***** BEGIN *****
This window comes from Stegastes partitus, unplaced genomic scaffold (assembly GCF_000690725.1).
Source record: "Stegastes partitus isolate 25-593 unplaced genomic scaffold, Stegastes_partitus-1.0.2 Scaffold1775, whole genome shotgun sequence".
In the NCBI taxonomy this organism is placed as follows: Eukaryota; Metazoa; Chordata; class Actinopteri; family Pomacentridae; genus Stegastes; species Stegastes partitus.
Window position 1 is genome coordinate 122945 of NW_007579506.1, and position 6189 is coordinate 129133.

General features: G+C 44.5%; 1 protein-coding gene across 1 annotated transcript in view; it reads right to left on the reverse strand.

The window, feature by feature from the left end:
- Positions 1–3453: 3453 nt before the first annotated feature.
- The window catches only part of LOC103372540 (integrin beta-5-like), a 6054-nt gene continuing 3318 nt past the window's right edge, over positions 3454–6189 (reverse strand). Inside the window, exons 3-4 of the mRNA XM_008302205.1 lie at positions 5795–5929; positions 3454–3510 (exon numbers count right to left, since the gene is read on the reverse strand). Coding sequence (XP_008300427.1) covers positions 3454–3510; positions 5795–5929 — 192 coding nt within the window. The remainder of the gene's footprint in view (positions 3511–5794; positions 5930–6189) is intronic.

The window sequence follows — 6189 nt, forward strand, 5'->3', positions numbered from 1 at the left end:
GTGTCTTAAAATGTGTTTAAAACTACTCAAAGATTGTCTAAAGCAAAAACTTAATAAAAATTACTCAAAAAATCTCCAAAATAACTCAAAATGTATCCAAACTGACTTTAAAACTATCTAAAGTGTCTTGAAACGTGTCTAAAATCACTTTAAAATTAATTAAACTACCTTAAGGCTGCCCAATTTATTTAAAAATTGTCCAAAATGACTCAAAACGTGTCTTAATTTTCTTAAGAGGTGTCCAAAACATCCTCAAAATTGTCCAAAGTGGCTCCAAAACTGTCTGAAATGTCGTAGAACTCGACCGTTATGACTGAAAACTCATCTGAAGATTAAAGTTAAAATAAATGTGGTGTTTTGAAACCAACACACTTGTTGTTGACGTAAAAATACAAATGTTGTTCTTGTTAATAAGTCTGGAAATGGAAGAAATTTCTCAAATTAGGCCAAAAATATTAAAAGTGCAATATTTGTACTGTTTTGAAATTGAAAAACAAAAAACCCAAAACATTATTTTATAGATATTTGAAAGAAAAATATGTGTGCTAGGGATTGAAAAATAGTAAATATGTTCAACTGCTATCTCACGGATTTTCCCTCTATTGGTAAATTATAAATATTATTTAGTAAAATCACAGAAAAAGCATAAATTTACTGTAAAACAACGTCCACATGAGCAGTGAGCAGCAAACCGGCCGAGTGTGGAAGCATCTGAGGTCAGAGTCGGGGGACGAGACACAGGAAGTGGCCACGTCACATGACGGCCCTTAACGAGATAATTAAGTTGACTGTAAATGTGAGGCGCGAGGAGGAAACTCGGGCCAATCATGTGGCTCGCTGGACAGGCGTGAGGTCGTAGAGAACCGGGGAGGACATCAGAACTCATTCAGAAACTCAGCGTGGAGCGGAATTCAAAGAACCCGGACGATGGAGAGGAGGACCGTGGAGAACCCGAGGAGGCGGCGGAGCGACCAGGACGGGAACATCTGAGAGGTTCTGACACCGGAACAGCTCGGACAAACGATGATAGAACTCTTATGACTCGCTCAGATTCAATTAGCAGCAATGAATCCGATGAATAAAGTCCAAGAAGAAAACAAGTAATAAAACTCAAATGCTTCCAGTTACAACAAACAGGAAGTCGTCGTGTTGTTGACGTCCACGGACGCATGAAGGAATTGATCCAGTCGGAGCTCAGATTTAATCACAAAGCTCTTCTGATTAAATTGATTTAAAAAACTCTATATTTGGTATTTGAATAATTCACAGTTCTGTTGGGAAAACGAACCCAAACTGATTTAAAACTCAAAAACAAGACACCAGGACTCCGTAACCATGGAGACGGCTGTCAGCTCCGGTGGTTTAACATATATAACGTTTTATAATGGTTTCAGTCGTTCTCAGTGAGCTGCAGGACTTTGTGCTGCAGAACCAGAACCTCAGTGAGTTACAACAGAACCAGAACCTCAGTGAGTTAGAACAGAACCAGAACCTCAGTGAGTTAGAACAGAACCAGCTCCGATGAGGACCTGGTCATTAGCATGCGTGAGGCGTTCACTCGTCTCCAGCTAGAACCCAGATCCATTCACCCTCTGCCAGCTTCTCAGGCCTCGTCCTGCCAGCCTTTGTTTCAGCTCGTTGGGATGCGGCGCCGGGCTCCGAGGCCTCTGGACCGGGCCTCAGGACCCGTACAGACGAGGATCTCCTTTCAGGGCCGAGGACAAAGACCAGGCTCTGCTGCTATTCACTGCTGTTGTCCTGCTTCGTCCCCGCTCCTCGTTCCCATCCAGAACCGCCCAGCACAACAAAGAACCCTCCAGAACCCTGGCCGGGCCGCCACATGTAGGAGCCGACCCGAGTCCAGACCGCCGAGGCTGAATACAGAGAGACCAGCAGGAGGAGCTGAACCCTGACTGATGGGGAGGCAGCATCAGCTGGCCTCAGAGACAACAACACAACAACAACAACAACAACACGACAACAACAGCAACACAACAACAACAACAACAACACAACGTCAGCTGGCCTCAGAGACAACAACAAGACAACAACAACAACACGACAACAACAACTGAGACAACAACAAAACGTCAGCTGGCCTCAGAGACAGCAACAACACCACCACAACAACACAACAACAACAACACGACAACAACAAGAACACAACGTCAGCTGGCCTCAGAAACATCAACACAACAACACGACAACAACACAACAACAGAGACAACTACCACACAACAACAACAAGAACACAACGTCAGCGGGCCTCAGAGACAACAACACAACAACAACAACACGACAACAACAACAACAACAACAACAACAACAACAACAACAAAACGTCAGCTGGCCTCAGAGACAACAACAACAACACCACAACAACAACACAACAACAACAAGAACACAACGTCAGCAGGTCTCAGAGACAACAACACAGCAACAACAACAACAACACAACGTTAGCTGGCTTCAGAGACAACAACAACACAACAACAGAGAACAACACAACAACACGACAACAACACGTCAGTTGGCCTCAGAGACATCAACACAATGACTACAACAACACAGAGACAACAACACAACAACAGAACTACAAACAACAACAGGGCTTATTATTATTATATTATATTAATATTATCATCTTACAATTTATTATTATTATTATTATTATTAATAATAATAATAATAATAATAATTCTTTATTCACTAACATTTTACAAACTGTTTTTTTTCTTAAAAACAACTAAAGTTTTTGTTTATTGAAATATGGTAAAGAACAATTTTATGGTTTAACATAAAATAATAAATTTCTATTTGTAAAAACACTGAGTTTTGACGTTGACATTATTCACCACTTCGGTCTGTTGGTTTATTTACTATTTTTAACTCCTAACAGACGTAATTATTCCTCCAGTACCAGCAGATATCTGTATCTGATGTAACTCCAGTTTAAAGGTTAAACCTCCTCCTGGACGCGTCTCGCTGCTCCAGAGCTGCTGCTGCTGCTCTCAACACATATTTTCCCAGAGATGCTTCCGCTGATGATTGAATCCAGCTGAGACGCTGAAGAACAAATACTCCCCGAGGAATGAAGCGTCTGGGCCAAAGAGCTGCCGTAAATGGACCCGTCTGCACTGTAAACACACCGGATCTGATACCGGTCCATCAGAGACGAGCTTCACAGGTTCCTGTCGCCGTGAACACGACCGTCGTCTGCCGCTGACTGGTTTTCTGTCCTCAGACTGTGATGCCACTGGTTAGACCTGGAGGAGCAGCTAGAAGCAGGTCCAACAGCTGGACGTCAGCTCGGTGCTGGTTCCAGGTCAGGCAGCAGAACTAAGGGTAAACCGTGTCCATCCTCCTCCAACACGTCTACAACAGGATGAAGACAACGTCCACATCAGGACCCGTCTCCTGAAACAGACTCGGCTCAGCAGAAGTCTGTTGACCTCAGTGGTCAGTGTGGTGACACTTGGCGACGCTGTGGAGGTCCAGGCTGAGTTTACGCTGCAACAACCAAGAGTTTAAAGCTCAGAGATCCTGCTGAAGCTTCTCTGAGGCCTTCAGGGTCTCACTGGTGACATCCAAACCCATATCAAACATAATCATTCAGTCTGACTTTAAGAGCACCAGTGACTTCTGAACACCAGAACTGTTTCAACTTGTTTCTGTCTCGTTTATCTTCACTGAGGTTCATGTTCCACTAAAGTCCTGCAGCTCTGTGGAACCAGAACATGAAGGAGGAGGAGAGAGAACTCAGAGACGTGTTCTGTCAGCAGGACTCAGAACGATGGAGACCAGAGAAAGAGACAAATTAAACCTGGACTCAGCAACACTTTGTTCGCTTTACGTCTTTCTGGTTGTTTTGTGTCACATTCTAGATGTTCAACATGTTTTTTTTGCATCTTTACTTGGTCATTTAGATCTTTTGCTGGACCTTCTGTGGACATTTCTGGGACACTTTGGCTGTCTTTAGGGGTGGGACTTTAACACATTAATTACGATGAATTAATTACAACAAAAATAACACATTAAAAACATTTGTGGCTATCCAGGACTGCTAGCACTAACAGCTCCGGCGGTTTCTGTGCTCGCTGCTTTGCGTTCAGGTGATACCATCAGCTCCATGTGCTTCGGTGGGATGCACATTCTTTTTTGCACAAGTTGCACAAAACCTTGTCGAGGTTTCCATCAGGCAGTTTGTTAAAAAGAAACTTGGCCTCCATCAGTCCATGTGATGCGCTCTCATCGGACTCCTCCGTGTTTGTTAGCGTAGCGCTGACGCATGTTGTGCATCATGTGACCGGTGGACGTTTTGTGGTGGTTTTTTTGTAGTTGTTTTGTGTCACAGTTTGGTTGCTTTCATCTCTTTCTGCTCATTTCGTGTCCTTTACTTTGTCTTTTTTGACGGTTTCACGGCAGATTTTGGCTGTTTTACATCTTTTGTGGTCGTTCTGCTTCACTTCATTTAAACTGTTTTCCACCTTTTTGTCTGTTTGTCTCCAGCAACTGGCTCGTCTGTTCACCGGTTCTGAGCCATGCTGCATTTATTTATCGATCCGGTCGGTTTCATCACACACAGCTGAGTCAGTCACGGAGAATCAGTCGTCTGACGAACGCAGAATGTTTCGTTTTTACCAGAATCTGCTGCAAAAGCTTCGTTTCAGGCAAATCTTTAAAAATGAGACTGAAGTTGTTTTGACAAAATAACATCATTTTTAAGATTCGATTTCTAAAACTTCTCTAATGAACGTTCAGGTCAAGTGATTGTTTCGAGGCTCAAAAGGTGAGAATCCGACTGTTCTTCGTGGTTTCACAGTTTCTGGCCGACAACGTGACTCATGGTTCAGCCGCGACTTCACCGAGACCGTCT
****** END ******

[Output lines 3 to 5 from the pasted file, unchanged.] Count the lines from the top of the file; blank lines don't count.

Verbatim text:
In the NCBI taxonomy this organism is placed as follows: Eukaryota; Metazoa; Chordata; class Actinopteri; family Pomacentridae; genus Stegastes; species Stegastes partitus.
Window position 1 is genome coordinate 122945 of NW_007579506.1, and position 6189 is coordinate 129133.

General features: G+C 44.5%; 1 protein-coding gene across 1 annotated transcript in view; it reads right to left on the reverse strand.